As well as production delays, there have been quality issues, including a number of Nanos catching fire in 2010, which further damaged the brand. The bigger problem seems to be the perception of Nano as a “poor man’s car”, and Tata is expected to “reboot” the Nano in the next year or so, adding more upmarket and sporty models, as well as electric versions and even a version that runs on compressed air, using a system developed by MDI of Luxembourg. Prototypes are currently being tested.
Whether Nano will recoup its costs is another matter. The plant relocation added vastly to the project’s costs, and export sales to Western markets were delayed pending the construction of the Sanand plant, and a restyled Nano Euro version shown in 2009 at the Geneva Show has not reached production. Ratan Tata is on record as saying that Asia and Africa will be the main focus for Tata brand in the next few years.
A European relaunch of the Tata brand had been built around a battery-electric version of the Indica Vista, though this project, developed by Tata’s UK technology centre, has been cancelled. This has made any European relaunch look doubtful – the standard Indica Vista is sold in some markets, such as Spain, via independent importers, and Tata sells small UK-assembled electric vans in the UK, but the current state of the European economy is probably not ideal for the launch of an Indian budget brand. Export sales actually declined 24% in May 2012 to 4,219 vehicles from 5,534 vehicles in May 2011.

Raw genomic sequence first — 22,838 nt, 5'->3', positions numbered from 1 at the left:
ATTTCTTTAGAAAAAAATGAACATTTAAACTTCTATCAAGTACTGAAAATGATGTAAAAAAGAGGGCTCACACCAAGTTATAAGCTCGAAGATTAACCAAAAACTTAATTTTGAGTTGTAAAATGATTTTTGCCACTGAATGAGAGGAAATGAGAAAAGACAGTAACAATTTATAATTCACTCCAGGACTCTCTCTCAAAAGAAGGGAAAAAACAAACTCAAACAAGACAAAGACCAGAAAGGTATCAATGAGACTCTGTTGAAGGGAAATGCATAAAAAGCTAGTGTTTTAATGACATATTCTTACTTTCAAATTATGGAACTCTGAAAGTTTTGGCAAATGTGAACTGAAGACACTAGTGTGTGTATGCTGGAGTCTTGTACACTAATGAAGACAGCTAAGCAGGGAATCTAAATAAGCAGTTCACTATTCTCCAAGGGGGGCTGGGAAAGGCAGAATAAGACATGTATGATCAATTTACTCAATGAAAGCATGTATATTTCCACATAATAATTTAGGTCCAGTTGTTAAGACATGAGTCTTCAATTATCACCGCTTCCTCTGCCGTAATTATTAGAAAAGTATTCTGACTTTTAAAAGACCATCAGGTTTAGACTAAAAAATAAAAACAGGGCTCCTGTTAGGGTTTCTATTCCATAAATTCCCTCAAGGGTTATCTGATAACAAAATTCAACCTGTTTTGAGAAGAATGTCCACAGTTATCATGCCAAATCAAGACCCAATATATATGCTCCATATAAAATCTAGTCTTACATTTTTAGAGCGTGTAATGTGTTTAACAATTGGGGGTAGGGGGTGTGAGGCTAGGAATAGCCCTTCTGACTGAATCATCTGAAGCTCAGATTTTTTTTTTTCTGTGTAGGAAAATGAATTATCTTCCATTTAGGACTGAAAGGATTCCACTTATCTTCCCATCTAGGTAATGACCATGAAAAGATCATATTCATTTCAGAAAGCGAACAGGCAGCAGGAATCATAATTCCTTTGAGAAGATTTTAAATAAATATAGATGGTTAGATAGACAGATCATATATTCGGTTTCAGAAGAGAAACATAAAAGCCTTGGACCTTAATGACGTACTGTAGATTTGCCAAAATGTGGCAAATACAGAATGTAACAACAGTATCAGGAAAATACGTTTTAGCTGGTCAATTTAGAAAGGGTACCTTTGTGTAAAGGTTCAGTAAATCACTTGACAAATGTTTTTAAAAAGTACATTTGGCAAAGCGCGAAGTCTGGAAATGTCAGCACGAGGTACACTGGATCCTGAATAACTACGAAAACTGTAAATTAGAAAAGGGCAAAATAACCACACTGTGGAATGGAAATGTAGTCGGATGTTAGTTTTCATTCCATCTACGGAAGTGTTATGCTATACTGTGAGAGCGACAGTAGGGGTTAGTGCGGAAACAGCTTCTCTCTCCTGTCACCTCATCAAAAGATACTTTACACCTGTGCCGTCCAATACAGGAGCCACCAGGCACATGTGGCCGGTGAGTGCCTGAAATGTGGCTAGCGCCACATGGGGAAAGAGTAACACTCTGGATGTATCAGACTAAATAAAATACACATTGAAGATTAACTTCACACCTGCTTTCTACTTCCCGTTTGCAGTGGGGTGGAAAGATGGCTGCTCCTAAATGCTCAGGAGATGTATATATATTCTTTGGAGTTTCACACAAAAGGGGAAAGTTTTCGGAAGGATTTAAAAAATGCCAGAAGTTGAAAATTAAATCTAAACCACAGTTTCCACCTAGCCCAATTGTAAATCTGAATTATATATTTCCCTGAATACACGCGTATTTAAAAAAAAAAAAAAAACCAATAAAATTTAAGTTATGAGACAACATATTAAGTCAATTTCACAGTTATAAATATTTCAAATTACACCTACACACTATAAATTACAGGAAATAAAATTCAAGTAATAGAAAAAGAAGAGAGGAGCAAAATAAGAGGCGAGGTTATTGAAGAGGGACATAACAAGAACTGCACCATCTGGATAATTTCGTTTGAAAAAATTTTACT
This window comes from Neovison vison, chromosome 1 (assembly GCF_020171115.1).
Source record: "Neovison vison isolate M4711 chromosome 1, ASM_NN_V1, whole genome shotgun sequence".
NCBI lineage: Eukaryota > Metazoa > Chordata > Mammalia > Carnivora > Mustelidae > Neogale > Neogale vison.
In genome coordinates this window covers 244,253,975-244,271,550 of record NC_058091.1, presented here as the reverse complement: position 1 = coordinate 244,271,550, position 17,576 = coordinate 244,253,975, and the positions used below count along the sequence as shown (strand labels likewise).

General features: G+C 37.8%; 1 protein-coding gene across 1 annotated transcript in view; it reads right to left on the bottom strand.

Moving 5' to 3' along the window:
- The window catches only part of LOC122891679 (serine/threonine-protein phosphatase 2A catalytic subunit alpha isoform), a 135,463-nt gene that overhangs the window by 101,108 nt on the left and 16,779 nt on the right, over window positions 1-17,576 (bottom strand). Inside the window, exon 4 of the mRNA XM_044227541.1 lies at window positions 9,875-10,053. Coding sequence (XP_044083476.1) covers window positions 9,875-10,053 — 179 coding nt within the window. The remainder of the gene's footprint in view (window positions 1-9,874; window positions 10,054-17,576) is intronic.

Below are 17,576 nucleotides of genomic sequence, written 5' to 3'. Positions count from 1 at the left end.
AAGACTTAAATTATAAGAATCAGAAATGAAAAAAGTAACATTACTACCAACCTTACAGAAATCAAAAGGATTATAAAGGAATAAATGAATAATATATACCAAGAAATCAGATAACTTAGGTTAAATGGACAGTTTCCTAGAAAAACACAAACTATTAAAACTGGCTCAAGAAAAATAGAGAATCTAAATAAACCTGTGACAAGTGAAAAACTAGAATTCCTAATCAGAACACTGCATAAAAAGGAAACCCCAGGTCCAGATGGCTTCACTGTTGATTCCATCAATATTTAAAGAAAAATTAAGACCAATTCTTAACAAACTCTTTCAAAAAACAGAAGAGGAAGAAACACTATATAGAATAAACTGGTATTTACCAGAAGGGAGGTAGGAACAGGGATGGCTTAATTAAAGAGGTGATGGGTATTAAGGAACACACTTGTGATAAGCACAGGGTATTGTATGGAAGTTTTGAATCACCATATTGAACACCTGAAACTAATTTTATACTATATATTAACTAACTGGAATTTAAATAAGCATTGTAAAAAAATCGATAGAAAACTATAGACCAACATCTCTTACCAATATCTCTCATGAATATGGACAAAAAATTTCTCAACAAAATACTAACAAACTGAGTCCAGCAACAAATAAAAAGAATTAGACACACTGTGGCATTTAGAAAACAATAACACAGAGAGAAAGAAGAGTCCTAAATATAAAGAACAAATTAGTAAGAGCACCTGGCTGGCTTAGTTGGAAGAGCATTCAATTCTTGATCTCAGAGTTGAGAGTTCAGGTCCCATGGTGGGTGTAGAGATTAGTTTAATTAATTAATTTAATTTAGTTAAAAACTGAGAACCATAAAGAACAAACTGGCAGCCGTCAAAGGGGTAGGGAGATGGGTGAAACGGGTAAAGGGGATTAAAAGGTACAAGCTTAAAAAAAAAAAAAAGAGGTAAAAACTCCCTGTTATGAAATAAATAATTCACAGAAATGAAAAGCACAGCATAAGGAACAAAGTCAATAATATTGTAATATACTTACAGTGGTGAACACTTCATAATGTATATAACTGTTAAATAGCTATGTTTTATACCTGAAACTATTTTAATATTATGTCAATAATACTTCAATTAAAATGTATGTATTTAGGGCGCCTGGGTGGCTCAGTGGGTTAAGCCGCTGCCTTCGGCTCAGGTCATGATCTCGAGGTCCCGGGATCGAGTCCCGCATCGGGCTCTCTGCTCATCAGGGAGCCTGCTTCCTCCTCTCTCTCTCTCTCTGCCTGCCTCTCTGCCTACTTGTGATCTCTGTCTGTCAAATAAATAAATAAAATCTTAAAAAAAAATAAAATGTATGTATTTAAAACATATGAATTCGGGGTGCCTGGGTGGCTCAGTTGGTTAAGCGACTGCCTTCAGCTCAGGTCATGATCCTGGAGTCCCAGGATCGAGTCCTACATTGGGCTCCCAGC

The problem is compounded by stagnant domestic sales in an increasingly competitive domestic market. Nano is the only model that is actually increasing sales year on year. Indica range sales fell 1% to 5,467 (against 5,497), while the Indigo four-door sedan fell 20% to 3,397 (4,268). Sales of Tata’s Sumo, Safari, Aria and Venture SUVs were flat at 3,132 units in this month.